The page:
In November 2015, NVG convened a ‘Vineyard Burning Task Force’ to address concerns over the occurrences of smoky burns in Napa Valley. The Vineyard Burning Task Force is comprised of growers, leaders in local sustainable practices, and experts in fire science. Within the first couple meetings, a commitment was made to develop a 3-year plan to reduce smoke and preserve air quality in Napa Valley.
Often there is no one right answer to any sustainable best practices question, but as responsible farmers, we pursue practices that complement and protect our unique environment and natural resources and work proactively to find sustainable solutions. NVG’s innovative technique is gaining momentum as a farmer designed and driven, sustainable, just, and economical alternative to traditional ag burning.
The Task Force developed a 6-step approach in English and Spanish to help preserve air quality by significantly reducing the amount of smoke generated in Napa County due to agricultural burns. The technique promotes:
The result is a virtually smoke-free burn—known as ‘NVG’s Low-Smoke Agricultural Burning Program’. Click on the English and Spanish brochures below for details. Hard copies are available to for members at the NVG office.
For more information on NVG's Low-Smoke Agricultural Burning Program, read 'Reducing Smoke in the Valley: It's Not Just Hot Air'
Burning is an essential practice with no known alternative when it comes to mitigating risks associated with pest and disease issues. Most invasive pests are vectored by moving vine material, including chipped and woody debris. In such instances, other alternative methods such as chipping and grinding cannot be implemented.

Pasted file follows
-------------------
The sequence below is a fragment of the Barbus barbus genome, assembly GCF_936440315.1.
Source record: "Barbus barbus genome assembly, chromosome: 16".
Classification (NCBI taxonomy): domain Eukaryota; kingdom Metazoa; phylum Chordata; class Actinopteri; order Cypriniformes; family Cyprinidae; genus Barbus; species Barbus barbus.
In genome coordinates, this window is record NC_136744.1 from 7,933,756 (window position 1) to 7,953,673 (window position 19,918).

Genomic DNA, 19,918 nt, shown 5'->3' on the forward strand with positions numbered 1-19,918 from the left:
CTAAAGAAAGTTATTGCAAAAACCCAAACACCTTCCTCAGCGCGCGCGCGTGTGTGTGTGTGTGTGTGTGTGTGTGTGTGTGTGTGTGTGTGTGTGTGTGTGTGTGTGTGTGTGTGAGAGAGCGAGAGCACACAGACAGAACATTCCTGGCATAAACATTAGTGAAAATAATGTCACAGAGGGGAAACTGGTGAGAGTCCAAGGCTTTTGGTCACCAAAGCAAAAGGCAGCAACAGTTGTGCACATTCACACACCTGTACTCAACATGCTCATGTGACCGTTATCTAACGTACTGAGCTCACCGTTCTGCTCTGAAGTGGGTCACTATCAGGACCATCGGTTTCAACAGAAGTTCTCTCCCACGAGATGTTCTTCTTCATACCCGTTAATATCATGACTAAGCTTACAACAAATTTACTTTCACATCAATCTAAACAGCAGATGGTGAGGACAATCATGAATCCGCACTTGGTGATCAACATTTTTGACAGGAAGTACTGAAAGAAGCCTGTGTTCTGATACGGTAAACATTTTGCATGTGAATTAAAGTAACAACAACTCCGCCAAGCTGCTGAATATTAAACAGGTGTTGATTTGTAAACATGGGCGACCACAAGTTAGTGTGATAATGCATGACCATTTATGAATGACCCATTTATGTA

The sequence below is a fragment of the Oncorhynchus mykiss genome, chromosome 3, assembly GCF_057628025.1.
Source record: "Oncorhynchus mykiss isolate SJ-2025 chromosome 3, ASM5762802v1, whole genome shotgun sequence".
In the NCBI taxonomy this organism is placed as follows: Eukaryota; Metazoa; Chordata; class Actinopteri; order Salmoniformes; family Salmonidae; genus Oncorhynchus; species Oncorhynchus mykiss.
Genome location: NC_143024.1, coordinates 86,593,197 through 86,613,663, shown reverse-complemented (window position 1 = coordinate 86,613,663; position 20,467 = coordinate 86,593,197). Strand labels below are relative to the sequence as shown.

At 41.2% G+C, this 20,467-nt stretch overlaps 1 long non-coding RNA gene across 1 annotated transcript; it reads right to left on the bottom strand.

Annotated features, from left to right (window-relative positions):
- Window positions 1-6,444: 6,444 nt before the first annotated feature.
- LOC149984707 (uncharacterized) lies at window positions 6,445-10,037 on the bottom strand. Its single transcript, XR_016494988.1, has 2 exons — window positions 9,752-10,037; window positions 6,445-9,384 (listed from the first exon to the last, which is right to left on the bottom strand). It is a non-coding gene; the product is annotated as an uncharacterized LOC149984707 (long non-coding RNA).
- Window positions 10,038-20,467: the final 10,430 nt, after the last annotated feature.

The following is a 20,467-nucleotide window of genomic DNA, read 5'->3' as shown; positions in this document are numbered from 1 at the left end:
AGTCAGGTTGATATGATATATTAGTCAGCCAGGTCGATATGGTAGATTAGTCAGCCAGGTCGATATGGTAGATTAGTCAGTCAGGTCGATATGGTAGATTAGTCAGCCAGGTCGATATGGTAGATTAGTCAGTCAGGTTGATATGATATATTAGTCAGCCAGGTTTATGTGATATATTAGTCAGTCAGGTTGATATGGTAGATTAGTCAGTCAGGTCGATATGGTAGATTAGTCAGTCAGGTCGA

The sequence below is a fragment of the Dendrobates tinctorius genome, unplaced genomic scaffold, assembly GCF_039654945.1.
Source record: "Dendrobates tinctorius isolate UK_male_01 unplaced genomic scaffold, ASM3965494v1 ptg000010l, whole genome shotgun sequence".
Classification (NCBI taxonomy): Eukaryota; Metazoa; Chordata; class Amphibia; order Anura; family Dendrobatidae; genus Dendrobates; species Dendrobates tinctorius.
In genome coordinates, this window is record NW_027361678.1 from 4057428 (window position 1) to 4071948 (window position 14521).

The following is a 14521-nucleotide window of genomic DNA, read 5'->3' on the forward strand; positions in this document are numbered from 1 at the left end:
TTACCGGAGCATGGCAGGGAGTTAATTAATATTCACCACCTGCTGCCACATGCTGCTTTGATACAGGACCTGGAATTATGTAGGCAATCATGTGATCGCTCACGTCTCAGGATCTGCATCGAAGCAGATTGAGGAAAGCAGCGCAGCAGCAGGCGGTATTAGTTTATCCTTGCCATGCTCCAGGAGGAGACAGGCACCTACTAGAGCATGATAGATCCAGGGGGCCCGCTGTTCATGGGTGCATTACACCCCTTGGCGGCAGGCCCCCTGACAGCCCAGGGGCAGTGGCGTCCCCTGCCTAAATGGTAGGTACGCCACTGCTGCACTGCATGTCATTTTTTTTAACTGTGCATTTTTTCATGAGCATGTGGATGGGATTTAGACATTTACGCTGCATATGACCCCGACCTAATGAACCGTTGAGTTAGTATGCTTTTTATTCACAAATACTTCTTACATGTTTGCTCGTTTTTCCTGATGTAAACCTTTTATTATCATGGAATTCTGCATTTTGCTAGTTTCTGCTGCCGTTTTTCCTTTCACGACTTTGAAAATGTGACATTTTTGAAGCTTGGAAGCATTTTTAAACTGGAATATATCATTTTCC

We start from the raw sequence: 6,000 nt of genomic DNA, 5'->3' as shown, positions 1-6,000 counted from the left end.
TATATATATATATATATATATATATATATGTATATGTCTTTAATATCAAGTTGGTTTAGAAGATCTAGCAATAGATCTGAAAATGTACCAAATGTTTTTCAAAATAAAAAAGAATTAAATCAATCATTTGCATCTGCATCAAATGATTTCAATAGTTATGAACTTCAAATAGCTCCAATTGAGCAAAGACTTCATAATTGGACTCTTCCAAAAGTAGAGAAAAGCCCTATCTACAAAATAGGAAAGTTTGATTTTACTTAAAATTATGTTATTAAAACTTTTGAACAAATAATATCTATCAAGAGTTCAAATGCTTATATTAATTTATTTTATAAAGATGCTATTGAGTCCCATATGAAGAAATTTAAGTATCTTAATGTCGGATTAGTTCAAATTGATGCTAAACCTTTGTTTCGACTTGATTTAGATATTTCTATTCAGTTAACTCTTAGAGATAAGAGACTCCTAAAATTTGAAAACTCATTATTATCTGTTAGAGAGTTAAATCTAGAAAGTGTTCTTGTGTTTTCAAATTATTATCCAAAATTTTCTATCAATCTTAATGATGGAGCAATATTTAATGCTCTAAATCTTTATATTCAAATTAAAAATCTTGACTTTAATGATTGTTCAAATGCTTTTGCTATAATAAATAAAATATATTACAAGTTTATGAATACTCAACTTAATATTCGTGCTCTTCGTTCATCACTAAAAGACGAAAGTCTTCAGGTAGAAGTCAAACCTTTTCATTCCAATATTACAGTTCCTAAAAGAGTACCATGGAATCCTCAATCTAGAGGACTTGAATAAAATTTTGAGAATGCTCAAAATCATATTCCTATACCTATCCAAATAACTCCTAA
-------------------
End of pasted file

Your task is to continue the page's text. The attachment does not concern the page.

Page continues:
Serious economic repercussions can result from the spread of detrimental pests and diseases. Efforts recently taken to eradicate the European Grapevine Moth (EGVM) mandated federal and state permits, inspections, quarantine zones, and strict restrictions on movement of all grapevine plant material—at the cost of $115 million in public and private funds. The issue is as much about the pests and diseases we don’t know, as the ones we do. Future vineyard pests could pose a similar threat. As such, grapevine woody debris is best disposed of on-site and through disease eliminative processes such as burning. NVG's program could also be expanded to help mitigate risk associated with the loss of other crops grown in California.
By educating the broader community on the low-smoke burning technique, we can:
Achievements to date include:
No other agricultural region has instituted a program such as this one. However, we believe that at minimum additional cost, it could be implemented in other wine regions and for other orchard crops across California.
Chairs: Larry Bettinelli and Hal Huffsmith
Members: Roberto Juarez, Rick Thornberry, Rolando Sanchez, Kirk Grace, Beth Milliken, Mary Maher, Garrett Buckland, Dr. Monica L. Cooper, Ag Commissioner Greg Clark
NVG Contact: Molly Moran Williams, Industry & Community Relations Manager
© 2017 Napa Valley Grapegrowers